The One-Page Resume

Giving a 1 page resume at a job interview

Pattanaphong Khuankaew / Getty Images

You want that internship—badly. One of the first steps you'll take toward nailing it down is a knock-the-ball-out-of-the-park, awesome resume. You want it to be perfect, and that begs a couple of questions. How do you get everything you want to say on just one page, and is a two- or three-page resume really a problem? Does the length of a resume really matter that much to employers?

The Bottom Line 

They're all good questions, but unfortunately, there isn't one easy, pat answer. Your resume should reflect your education and professional experiences. For college students' resumes, this means relevant classes, volunteer work, and activities can all be included. In fact, you may have to include all this just to get your resume to fill one page if you don't yet have extensive work experience. 

But what about your high school and the writing you did for your school newspaper? Maybe you've played sports since junior high and you won some pretty distinguished awards along the way. It's hard to just throw all that hard work away.

Keep It Relevant

The key to resume writing is relevance. Is the experience you want to include relevant to the internship or position you're applying for? High honors and awards are usually a good idea to keep on your resume, at least for a period of time. They reflect your dedication and how well you are able to perform. But by the time you're a senior in college, you might want to begin leaving out some, if not all, of your high school experiences.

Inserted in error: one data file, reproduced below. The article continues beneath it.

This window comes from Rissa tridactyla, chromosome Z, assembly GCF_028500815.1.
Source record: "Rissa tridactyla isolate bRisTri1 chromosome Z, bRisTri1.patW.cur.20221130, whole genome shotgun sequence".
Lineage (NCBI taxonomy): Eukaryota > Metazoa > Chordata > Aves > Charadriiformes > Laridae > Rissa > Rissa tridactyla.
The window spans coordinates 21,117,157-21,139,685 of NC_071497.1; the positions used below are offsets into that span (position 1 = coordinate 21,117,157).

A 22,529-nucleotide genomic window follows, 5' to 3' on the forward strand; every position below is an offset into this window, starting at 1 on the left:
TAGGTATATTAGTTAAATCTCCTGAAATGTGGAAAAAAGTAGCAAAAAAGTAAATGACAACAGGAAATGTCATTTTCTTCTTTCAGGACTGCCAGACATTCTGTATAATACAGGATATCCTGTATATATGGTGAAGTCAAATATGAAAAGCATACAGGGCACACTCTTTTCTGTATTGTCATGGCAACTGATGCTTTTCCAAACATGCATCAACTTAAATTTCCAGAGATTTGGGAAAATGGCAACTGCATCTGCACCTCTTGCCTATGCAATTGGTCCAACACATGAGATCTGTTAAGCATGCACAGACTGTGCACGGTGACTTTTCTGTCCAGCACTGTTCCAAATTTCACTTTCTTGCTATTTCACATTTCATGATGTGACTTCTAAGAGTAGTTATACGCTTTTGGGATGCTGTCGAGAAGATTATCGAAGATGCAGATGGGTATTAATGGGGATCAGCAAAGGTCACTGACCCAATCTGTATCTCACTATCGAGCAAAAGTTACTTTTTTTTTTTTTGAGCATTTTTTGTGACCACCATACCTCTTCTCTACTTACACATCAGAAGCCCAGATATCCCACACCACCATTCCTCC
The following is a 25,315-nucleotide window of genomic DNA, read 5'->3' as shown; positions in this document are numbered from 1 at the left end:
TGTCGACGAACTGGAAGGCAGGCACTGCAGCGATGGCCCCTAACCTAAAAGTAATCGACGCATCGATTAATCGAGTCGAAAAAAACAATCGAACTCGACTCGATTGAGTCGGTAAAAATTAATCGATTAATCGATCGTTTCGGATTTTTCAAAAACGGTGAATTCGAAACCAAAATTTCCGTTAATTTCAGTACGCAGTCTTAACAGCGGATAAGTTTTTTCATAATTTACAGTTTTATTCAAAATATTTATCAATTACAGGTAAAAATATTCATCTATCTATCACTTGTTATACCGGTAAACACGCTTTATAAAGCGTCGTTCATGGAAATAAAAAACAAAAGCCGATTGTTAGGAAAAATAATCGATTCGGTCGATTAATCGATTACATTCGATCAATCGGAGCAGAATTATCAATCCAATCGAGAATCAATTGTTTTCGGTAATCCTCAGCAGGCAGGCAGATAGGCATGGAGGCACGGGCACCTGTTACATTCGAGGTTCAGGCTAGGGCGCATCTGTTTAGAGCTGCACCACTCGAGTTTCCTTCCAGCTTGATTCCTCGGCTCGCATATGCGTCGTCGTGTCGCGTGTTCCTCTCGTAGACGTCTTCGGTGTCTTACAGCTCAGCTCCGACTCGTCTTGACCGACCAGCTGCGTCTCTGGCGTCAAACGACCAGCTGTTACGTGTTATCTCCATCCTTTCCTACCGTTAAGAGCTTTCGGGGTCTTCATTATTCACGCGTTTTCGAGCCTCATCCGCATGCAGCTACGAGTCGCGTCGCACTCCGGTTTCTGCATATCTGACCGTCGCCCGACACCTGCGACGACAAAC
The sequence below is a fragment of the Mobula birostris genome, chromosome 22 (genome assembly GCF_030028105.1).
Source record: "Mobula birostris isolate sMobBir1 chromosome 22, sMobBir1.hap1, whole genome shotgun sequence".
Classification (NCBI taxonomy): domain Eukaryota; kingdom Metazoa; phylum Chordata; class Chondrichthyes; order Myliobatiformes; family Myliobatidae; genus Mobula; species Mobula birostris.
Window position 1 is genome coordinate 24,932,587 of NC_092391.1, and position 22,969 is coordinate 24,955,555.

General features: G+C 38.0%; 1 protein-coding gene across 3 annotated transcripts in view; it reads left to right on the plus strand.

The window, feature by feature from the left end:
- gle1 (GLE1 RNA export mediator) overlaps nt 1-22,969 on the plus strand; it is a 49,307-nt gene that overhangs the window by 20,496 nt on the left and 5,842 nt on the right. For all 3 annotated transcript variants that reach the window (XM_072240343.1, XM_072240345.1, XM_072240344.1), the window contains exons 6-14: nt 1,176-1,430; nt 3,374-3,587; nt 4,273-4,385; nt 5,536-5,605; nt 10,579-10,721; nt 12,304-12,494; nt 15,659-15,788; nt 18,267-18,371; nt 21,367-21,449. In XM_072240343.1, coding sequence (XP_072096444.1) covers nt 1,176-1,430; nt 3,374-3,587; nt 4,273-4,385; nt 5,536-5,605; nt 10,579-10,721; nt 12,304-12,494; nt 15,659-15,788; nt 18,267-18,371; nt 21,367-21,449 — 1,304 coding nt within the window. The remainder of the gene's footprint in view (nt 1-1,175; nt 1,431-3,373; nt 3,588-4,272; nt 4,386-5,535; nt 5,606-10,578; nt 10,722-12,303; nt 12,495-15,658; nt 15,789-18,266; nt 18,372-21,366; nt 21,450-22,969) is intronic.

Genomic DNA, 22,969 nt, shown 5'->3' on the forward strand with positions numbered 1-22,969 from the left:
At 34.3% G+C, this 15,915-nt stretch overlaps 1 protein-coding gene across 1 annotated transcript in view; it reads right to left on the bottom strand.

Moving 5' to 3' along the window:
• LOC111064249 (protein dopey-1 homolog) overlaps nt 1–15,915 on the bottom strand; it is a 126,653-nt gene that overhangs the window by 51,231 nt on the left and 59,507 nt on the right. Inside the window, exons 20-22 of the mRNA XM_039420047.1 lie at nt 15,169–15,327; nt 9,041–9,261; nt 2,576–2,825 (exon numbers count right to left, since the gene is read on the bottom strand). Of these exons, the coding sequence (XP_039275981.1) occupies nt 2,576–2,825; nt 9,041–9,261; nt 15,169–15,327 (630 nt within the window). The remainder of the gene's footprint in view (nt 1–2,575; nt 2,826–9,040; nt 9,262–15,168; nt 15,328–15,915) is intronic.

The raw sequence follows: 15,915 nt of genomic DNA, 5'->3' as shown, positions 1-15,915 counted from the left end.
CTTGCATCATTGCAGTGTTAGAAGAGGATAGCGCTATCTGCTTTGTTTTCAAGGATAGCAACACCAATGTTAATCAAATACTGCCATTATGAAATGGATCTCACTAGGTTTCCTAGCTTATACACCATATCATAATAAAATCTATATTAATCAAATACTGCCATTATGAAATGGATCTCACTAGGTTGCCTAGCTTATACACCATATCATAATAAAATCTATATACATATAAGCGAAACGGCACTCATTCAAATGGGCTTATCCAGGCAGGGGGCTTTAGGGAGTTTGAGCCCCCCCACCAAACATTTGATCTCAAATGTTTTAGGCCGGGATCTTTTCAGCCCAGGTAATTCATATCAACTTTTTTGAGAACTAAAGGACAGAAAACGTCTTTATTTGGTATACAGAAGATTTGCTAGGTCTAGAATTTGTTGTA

Getting It Down to One Page 

You can pare down your resume in a number of different ways. Remove some of the experiences; shorten your bullets; remove unnecessary words and articles such as a, an and the; and limit your experiences to those that are relevant to the position you're applying for. If you’ve done all of that and your resume still goes over by just one or two lines, try changing the margins or change the empty spaces between categories to a smaller font.

But if your resume is full of education, relevant experiences, volunteer and community service activities, publications, workshops and training, and computer and foreign language skills, you may need to create a two-page resume. If your resume does go to more than a single page, be sure to put your name and "page 2" on the second page. If you go over to a second page, try to fill up at least 75 percent of it.

Use Common Sense

A one-page resume is ideal if you can include all the relevant information you want to get across to the employer and convince that company that you're the best candidate for the job. Your focus should be on what the employer would want to know about you. If doing a one-page resume means you're leaving out a great deal of information that could determine whether you ultimately get the internship or job, then opt for that second page.